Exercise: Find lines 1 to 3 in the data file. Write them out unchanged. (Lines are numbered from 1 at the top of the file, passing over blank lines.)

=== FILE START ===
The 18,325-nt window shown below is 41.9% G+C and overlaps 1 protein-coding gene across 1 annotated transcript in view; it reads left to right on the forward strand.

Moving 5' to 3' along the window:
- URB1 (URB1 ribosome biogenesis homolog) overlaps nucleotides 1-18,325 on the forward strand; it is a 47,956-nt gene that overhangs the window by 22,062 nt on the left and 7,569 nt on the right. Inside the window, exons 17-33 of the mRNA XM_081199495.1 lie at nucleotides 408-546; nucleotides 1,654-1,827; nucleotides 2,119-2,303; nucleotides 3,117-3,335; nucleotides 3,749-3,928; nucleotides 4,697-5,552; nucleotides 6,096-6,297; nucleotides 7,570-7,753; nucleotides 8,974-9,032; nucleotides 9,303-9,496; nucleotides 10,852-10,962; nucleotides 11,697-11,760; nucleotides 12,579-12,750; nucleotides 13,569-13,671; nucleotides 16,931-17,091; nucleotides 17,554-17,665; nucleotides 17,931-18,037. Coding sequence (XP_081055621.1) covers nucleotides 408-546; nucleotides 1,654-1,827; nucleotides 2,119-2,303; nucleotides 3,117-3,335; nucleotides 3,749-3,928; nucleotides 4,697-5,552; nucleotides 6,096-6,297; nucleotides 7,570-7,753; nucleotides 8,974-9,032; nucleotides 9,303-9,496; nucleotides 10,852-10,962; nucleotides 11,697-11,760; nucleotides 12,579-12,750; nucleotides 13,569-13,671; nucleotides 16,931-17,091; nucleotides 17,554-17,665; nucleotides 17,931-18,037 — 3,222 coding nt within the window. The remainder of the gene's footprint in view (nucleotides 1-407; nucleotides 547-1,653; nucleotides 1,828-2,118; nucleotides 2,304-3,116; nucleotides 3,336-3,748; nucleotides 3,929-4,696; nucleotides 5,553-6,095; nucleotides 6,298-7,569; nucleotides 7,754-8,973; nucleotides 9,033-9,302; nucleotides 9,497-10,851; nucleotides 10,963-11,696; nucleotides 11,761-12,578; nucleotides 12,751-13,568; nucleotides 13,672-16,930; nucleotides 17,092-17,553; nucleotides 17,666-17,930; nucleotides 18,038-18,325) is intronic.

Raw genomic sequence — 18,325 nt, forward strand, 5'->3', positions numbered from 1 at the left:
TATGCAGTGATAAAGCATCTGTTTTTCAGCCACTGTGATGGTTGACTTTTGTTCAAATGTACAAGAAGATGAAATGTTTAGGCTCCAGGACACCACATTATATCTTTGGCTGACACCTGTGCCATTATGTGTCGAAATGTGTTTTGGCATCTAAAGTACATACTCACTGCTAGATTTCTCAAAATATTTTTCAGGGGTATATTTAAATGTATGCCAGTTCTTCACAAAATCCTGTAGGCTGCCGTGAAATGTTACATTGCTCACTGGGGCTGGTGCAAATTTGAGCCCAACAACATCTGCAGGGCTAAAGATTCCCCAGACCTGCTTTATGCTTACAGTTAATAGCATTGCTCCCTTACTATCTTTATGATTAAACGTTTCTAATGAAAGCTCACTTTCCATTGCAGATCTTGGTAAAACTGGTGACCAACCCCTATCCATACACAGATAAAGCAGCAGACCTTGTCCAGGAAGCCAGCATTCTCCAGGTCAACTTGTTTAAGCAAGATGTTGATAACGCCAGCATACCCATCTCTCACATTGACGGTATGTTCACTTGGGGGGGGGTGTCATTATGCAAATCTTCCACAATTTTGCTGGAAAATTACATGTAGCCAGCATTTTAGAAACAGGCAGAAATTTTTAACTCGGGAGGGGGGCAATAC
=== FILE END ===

The 18,325-nt window shown below is 41.9% G+C and overlaps 1 protein-coding gene across 1 annotated transcript in view; it reads left to right on the forward strand.

Moving 5' to 3' along the window:
- URB1 (URB1 ribosome biogenesis homolog) overlaps nucleotides 1-18,325 on the forward strand; it is a 47,956-nt gene that overhangs the window by 22,062 nt on the left and 7,569 nt on the right. Inside the window, exons 17-33 of the mRNA XM_081199495.1 lie at nucleotides 408-546; nucleotides 1,654-1,827; nucleotides 2,119-2,303; nucleotides 3,117-3,335; nucleotides 3,749-3,928; nucleotides 4,697-5,552; nucleotides 6,096-6,297; nucleotides 7,570-7,753; nucleotides 8,974-9,032; nucleotides 9,303-9,496; nucleotides 10,852-10,962; nucleotides 11,697-11,760; nucleotides 12,579-12,750; nucleotides 13,569-13,671; nucleotides 16,931-17,091; nucleotides 17,554-17,665; nucleotides 17,931-18,037. Coding sequence (XP_081055621.1) covers nucleotides 408-546; nucleotides 1,654-1,827; nucleotides 2,119-2,303; nucleotides 3,117-3,335; nucleotides 3,749-3,928; nucleotides 4,697-5,552; nucleotides 6,096-6,297; nucleotides 7,570-7,753; nucleotides 8,974-9,032; nucleotides 9,303-9,496; nucleotides 10,852-10,962; nucleotides 11,697-11,760; nucleotides 12,579-12,750; nucleotides 13,569-13,671; nucleotides 16,931-17,091; nucleotides 17,554-17,665; nucleotides 17,931-18,037 — 3,222 coding nt within the window. The remainder of the gene's footprint in view (nucleotides 1-407; nucleotides 547-1,653; nucleotides 1,828-2,118; nucleotides 2,304-3,116; nucleotides 3,336-3,748; nucleotides 3,929-4,696; nucleotides 5,553-6,095; nucleotides 6,298-7,569; nucleotides 7,754-8,973; nucleotides 9,033-9,302; nucleotides 9,497-10,851; nucleotides 10,963-11,696; nucleotides 11,761-12,578; nucleotides 12,751-13,568; nucleotides 13,672-16,930; nucleotides 17,092-17,553; nucleotides 17,666-17,930; nucleotides 18,038-18,325) is intronic.